Studies have long suggested a link between periodontal disease and an increased risk of other inflammatory diseases. However, recent research points to a potential connection between periodontal disease and certain types of cancer.
Scientists have believed that inflammation was the link between periodontal disease and systemic diseases like respiratory disease, chronic kidney disease, rheumatoid arthritis, and metabolic syndrome. The thought process was that just as periodontal disease contributes to a buildup of plaque on the teeth; it also can contribute to a buildup of plaque in the arteries, which increases the risk of heart disease. While this may still be the case, other studies are now finding connections between periodontal disease and specific forms of cancer, such as esophageal and gastric cancers.
What is periodontal disease?
Periodontal disease is an inflammatory disease that causes ongoing gum infection. It affects the soft and hard structures that support the teeth and can lead to tooth loss. Often the result of poor brushing and flossing habits, periodontal disease occurs after plaque has built up and hardened. It’s important to note that there are four stages of periodontal disease, and only the first stage (gingivitis) is reversible.
When gingivitis is left untreated, it can advance to periodontitis. In patients with periodontitis, the inner layer of the gum and bone pull away from the teeth and form pockets. Debris can collect in these small spaces and become infected. As the plaque spreads and grows below the gum line, the body’s immune system fights the bacteria. During this stage, toxins produced by the bacteria in plaque, as well as the body’s enzymes involved in fighting infections, start to break down the bone and connective tissue that hold teeth in place. As the disease progresses, the pockets deepen, and more gum tissue and bone are destroyed. When this happens, teeth are no longer anchored in place, and tooth loss occurs.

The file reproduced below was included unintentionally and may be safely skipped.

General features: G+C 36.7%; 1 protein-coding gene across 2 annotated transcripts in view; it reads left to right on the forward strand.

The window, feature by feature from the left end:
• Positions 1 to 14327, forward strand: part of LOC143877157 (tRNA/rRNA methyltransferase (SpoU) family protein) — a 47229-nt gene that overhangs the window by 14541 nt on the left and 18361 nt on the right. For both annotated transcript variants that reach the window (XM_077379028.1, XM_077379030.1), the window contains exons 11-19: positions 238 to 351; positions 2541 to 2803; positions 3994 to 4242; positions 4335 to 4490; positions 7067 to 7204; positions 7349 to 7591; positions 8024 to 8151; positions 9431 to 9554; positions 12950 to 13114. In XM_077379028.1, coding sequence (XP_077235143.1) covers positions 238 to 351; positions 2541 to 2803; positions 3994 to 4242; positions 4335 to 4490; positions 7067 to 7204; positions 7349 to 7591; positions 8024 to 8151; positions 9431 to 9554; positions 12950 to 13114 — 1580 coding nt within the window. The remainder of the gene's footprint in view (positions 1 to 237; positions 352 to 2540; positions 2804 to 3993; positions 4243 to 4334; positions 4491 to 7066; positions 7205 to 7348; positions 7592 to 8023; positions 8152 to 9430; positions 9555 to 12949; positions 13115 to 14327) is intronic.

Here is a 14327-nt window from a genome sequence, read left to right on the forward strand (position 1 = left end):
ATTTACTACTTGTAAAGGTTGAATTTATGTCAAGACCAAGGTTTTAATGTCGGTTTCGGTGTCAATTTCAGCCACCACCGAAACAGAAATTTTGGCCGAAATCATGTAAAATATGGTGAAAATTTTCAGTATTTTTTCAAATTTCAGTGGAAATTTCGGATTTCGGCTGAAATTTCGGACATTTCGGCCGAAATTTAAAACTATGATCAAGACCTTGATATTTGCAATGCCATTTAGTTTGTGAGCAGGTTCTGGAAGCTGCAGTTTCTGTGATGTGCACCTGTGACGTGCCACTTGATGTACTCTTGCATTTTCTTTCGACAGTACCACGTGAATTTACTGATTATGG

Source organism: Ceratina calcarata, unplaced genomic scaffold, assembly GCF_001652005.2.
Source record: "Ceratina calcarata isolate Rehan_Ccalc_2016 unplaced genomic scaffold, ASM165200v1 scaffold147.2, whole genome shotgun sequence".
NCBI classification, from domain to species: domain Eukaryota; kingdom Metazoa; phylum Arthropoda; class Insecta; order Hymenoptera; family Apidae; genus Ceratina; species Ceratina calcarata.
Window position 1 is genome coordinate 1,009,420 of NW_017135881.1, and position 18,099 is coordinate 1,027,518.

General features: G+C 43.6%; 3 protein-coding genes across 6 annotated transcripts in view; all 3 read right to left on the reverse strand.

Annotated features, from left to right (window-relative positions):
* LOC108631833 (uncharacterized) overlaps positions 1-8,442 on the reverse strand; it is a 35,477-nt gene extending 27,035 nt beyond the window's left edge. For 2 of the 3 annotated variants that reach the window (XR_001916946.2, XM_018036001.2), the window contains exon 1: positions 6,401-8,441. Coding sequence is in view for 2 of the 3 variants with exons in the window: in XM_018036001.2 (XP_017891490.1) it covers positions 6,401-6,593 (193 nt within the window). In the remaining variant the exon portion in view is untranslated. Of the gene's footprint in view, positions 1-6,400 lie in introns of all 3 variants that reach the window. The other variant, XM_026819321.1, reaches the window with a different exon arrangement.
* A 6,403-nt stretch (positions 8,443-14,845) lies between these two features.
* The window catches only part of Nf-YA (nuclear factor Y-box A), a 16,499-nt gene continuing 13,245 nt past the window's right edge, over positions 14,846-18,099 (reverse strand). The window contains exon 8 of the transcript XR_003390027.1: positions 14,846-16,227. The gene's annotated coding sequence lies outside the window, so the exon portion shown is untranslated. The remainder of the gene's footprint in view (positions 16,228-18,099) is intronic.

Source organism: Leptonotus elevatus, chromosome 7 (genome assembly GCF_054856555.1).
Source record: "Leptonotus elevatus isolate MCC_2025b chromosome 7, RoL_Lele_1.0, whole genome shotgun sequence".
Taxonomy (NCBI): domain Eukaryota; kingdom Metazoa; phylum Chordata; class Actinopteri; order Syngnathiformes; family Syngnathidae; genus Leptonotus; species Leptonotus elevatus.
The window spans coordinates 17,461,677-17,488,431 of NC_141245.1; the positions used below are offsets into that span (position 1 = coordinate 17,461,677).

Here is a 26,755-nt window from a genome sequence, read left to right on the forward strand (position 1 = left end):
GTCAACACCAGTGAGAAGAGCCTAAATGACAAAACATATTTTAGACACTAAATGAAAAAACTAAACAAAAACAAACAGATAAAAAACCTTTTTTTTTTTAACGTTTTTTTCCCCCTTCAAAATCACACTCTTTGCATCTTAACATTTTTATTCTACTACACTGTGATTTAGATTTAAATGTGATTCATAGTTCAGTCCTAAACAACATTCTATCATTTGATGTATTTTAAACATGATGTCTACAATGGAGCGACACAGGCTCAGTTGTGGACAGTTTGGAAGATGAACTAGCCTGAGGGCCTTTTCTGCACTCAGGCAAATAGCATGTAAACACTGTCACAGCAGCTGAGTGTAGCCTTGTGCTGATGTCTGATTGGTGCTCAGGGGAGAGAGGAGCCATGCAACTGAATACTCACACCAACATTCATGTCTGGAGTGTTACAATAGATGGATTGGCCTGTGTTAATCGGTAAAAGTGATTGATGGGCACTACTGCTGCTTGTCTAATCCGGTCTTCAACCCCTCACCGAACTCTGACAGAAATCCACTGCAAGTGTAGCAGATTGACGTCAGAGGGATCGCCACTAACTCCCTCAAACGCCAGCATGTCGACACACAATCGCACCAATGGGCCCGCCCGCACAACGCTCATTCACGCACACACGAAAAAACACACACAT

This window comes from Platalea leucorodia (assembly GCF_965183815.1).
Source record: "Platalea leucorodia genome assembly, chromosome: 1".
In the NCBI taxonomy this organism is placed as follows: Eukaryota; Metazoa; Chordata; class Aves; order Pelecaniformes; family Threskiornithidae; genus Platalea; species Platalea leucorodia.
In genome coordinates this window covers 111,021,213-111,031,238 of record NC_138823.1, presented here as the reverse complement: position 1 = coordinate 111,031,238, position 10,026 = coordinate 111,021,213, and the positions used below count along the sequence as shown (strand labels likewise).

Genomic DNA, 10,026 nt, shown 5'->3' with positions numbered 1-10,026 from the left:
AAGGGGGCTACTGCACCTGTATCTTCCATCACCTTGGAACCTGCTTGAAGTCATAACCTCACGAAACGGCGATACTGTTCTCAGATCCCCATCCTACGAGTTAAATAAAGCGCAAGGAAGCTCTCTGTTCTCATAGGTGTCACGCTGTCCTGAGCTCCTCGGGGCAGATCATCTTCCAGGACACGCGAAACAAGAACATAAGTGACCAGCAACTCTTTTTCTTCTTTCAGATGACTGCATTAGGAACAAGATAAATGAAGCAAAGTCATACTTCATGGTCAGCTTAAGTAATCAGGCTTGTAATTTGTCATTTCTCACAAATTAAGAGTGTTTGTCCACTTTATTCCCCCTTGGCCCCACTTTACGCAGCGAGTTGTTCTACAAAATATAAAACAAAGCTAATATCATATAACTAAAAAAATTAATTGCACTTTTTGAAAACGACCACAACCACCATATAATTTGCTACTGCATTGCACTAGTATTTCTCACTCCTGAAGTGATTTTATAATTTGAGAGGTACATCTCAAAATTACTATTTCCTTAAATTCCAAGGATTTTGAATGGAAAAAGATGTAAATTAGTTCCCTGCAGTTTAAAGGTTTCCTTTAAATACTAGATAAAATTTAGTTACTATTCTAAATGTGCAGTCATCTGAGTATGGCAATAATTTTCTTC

What’s the connection to cancer risk?
We each have billions of benign bacteria living in our mouths that are known collectively as “oral biofilm.” When these bacteria become trapped in plaque between the teeth, they produce pathogens that cause infection and inflammation of the gums. Pathogenic bacteria produce toxins that can get into your bloodstream. Your immune system reacts to the pathogens and their toxins by causing the liver to produce C-reactive proteins (CRP). The increase in CRP levels results in chronic, low-grade inflammation throughout your body as it stays in a constant state of preparedness to fight the infection. If the periodontal disease remains untreated, your body adjusts to this heightened inflammatory state, making your immune system less responsive. Over time, your immune system can suffer irreversible damage, and this damage is thought to be a key factor in the link between periodontitis and cancer. However, the exact connection between the two diseases has yet to be defined.
In July 2020, Harvard published the findings of a long-term study that showed people with a history of periodontal disease were 43% more likely to develop esophageal cancer and 52% more likely to develop gastric cancer compared with people whose gums were healthier. Additionally, patients who developed esophageal or gastric cancer also had a presence of dysbiotic oral microbiome, which suggests a link between oral health and these cancers.
What does this mean?
It’s important to note that the Harvard study was observational and doesn’t prove that gum disease causes cancer. Further research is definitely needed, but it could mean that in the future, gum health will be included in a patient’s overall cancer risk assessment. Fortunately, gum disease can be prevented with good oral hygiene and regular dental visits.
We encourage you to contact our team with any questions or concerns about periodontal disease and its potential connection to the increased risk of oral cancer or other diseases.